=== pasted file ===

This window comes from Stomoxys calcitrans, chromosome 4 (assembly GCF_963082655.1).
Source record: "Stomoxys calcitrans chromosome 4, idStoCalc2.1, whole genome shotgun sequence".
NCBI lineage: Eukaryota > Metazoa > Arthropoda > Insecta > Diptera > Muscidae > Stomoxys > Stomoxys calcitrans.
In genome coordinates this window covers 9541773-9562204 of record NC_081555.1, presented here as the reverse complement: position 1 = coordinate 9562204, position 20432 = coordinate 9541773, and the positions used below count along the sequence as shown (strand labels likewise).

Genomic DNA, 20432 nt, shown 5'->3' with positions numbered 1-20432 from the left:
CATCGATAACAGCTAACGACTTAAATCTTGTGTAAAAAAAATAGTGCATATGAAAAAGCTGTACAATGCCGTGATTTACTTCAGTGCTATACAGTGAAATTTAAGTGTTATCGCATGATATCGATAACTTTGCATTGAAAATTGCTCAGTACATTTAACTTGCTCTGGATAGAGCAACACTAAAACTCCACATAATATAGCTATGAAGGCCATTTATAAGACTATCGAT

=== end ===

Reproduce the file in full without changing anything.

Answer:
This window comes from Stomoxys calcitrans, chromosome 4 (assembly GCF_963082655.1).
Source record: "Stomoxys calcitrans chromosome 4, idStoCalc2.1, whole genome shotgun sequence".
NCBI lineage: Eukaryota > Metazoa > Arthropoda > Insecta > Diptera > Muscidae > Stomoxys > Stomoxys calcitrans.
In genome coordinates this window covers 9541773-9562204 of record NC_081555.1, presented here as the reverse complement: position 1 = coordinate 9562204, position 20432 = coordinate 9541773, and the positions used below count along the sequence as shown (strand labels likewise).

Genomic DNA, 20432 nt, shown 5'->3' with positions numbered 1-20432 from the left:
CATCGATAACAGCTAACGACTTAAATCTTGTGTAAAAAAAATAGTGCATATGAAAAAGCTGTACAATGCCGTGATTTACTTCAGTGCTATACAGTGAAATTTAAGTGTTATCGCATGATATCGATAACTTTGCATTGAAAATTGCTCAGTACATTTAACTTGCTCTGGATAGAGCAACACTAAAACTCCACATAATATAGCTATGAAGGCCATTTATAAGACTATCGAT